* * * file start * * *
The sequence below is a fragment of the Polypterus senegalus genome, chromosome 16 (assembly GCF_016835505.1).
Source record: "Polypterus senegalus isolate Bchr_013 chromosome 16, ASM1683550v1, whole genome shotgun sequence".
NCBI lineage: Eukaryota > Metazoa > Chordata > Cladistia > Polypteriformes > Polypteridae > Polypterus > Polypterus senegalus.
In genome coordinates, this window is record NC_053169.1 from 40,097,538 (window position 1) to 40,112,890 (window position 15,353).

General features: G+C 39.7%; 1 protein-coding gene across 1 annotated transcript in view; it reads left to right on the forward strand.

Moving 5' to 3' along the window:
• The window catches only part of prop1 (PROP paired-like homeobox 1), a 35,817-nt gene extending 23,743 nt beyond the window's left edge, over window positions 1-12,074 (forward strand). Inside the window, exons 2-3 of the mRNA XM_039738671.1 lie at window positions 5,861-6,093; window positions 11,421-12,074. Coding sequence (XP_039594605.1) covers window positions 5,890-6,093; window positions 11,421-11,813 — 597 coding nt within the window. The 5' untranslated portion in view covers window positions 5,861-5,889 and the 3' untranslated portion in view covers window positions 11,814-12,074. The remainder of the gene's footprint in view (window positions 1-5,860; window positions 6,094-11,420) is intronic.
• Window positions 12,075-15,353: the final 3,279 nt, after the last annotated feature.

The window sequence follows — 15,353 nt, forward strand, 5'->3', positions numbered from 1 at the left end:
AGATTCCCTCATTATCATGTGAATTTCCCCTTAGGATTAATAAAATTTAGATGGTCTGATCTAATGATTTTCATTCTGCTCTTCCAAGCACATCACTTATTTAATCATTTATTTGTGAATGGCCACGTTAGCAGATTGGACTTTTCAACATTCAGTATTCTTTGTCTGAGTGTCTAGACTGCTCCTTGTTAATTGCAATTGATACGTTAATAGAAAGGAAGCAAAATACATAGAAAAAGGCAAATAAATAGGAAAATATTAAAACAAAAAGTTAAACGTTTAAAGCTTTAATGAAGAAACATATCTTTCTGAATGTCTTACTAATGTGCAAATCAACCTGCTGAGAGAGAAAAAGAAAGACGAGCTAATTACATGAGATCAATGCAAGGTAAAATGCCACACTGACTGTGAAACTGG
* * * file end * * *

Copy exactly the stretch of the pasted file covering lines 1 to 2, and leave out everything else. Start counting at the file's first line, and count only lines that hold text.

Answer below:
The sequence below is a fragment of the Polypterus senegalus genome, chromosome 16 (assembly GCF_016835505.1).
Source record: "Polypterus senegalus isolate Bchr_013 chromosome 16, ASM1683550v1, whole genome shotgun sequence".